We live in cancel culture. “Cancel culture refers to the popular practice of withdrawing support for (cancelling) public figures and companies after they have done or said something considered objectionable or offensive.” The church is petrified of being cancelled (please note I am not talking here about having our Sunday services stopped because of Covid – but something far more serious)….we are so scared of being defriended by the world that we will do whatever we can to avoid that dreadful fate. Let’s reflect on that this week – a week in which the General Assemblies of the Presbyterian churches in Scotland normally have their annual meeting.
It’s Assembly time. Most years for the past 30 years I have attended in some form or other – the Free Church Assembly and often nipped over the road to the Church of Scotland. Sometimes these have been times of great joy – at other times, sadly more frequently, they have been times of frustration, discouragement and despair. In particular, watching the Church of Scotland commit spiritual suicide over this past decade has been one of the most depressing experiences of my life. ( I have written about these many times – just type ‘Church of Scotland Assembly’ or Free Church Assembly’) into the search engine here. ie A Tale of Two Assemblies
But this year both Assemblies have been cancelled. What difference does that make? In terms of the society as a whole, I don’t think it makes any difference. The general society was not listening to us anyway – and even if it was we appear to have very little to say!
I was encouraged to see that Rev Martin Fair from Arbroath was to be the Church of Scotland moderator. Martin has had a full and fruitful ministry in Arbroath. I am sorry that he will not be moderating over the full Assembly in all its splendour – although he was still installed at a special service which was broadcast on the Church of Scotland website here.
In the Free Church it was to be Neil MacMillan as the new moderator. A deserved honour. His church plant, Cornerstone in Edinburgh, is being accepted as a fully fledged church at this Assembly. However the Free Church has decided not to go ahead with the appointment – because Neil is far too radical! No – they have decided to stick with Donnie G MacDonald as the ongoing moderator and Neil will take his place in 2021 (DV)….although if Covid 19 continues without a vaccine perhaps we will have to make Donnie G Pope? His pastoral gifts and talks to the whole church over these past months have been excellent.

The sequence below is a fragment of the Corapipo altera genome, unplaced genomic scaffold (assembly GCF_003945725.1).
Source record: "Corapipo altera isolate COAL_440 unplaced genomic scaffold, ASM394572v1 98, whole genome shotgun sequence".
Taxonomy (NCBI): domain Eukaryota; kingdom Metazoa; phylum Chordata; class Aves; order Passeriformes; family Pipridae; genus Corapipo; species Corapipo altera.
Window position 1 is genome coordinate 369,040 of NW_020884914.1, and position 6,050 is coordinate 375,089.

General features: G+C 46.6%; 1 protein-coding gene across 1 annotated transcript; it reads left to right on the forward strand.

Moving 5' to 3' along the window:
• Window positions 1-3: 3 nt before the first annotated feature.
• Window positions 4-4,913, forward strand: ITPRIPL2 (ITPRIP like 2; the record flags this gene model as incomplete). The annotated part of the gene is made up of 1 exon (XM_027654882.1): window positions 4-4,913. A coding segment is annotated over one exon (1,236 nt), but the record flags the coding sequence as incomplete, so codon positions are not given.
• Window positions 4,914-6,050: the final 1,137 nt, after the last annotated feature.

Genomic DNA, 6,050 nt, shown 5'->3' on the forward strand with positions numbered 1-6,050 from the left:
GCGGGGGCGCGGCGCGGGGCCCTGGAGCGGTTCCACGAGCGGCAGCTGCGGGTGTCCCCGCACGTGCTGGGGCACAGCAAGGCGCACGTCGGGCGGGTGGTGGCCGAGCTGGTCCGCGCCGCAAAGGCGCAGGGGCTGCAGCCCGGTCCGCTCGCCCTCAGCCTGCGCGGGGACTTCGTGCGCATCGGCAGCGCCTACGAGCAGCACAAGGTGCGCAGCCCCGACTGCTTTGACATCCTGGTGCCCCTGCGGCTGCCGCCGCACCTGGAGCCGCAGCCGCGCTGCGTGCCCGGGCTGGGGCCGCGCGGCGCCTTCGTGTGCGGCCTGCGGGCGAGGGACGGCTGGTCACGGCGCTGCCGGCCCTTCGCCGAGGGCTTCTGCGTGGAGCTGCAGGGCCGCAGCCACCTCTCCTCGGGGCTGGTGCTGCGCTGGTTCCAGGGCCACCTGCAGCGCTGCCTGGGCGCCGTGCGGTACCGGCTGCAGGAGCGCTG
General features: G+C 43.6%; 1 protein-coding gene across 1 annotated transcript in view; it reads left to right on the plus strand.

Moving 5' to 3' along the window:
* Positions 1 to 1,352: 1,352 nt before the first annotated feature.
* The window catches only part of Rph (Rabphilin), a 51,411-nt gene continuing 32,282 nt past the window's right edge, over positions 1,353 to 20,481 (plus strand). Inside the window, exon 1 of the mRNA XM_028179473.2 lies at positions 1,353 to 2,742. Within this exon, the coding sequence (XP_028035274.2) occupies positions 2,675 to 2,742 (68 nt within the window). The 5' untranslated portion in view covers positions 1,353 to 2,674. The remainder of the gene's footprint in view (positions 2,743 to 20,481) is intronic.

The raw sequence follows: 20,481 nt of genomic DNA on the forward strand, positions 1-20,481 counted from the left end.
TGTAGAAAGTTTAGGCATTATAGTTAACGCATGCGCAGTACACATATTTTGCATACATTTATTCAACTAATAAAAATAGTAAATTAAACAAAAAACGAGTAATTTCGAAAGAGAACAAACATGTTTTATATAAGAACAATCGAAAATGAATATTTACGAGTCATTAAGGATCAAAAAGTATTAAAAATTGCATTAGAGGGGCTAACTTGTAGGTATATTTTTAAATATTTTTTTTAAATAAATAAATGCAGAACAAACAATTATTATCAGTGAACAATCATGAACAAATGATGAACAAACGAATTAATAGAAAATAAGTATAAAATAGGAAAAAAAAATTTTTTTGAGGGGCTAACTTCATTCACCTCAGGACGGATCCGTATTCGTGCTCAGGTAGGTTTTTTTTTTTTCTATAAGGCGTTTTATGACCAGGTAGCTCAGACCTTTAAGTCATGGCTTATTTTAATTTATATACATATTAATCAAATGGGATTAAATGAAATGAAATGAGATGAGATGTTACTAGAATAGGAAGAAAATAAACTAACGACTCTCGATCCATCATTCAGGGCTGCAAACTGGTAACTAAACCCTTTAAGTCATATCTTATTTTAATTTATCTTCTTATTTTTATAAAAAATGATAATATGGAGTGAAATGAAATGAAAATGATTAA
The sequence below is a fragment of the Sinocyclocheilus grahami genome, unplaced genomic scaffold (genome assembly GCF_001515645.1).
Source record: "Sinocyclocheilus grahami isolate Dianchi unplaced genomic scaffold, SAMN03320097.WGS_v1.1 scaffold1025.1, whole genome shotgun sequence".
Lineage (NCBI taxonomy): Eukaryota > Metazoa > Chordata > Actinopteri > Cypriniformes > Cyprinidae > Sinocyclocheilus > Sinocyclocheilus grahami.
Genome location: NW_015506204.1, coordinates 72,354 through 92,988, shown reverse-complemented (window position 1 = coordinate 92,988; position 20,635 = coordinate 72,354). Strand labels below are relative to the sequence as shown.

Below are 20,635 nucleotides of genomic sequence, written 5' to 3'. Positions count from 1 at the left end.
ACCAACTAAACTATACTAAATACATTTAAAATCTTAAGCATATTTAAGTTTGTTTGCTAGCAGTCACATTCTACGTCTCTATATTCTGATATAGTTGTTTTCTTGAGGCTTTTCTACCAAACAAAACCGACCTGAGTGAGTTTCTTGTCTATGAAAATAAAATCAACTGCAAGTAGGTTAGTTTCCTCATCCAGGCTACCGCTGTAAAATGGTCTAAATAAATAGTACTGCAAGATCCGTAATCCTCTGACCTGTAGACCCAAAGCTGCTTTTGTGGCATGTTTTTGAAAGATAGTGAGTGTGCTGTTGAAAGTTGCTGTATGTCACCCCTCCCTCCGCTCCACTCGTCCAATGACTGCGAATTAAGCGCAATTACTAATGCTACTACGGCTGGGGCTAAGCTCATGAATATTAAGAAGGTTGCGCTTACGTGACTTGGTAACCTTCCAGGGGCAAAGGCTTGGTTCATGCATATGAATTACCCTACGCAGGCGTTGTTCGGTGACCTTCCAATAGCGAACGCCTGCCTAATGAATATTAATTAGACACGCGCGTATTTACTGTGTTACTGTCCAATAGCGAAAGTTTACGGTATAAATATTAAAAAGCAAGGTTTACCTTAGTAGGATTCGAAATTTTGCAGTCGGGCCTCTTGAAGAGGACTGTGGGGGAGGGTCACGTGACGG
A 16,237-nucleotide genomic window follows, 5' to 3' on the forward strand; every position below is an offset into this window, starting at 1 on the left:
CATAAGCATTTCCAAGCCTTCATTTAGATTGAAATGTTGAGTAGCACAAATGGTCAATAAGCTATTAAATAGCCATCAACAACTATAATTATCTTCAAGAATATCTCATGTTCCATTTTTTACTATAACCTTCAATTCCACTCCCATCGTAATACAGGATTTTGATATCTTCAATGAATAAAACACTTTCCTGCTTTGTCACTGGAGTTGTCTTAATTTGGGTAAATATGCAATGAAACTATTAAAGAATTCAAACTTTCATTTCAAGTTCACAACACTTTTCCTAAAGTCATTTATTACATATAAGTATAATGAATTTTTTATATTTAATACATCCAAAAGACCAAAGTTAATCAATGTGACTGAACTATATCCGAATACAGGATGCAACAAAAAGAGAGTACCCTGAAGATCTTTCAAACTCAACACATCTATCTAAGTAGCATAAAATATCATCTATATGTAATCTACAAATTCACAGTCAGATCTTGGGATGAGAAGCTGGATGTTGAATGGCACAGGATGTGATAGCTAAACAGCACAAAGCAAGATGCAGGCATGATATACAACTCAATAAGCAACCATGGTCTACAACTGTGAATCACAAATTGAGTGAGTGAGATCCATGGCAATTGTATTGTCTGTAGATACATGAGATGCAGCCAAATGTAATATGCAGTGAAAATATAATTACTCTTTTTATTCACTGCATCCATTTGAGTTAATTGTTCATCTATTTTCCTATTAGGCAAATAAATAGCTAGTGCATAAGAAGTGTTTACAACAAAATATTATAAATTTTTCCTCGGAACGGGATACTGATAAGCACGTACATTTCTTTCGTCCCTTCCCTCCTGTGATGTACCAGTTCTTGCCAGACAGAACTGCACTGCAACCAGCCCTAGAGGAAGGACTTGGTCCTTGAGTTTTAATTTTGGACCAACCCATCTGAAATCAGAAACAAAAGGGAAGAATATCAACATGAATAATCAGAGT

I started reading Assembly reports – but gave up – life is too short. Some were interesting, some were encouraging and some were depressing and somewhat unrealistic. So instead of commenting on reports that very few will have read I thought we should consider the wider state of the church in Scotland. Just as Covid 19 is exposing good and bad things in our culture, so I believe it is doing so within the church. Covid 19 has put a temporary end on many things – I hope that it will cause us all to reflect on the state of the Church, repent for what we have done and where we are, and ultimately rejoice in a renewed and restored Church.
This video below is an example of how weak and irrelevant the church has become. The Scottish Parliament has a time for reflection at which occasionally Christians are asked to speak. Imagine what John Knox, Thomas Chalmers or Sinclair Ferguson would have made of such an opportunity at such a time of crisis. I’m certain there would have been a call to repentance, prayer and renewed commitment to our Covenant God. Instead we got this…..
This short video encapsulates much that is wrong with the Kirk today.
It’s unrealistic man-pleasing – “Our nation is beaming love and compassion”. No it isn’t. Our nation does have love and compassion. But there is also anger, hatred, greed and bitterness. The Church no longer dares to call the nation to repentance. Ministers are like MP’s asking questions in the UK parliament when they get their five minutes of fame – they have to mention their constituency. One journalist told me that whenever he interviewed church leaders they spent their time telling him how great their churches are – and nothing about Christ. Maybe they assumed he wouldn’t be interested? They were wrong.
The Greatest Commandment
But the most breathtaking thing about this is clip is the airbrushing God out of the Greatest Commandment…and out of the Bible (and the church). “We must love our neighbour as we love ourself – something which Jesus goes on to describe as the greatest commandment” . The only problem is he didn’t. Jesus was asked what is the greatest commandment – and this was his answer: ”
37 Jesus replied: ‘“Love the Lord your God with all your heart and with all your soul and with all your mind.”[38 This is the first and greatest commandment.39 And the second is like it: “Love your neighbour as yourself.” (Matthew 22:37-39)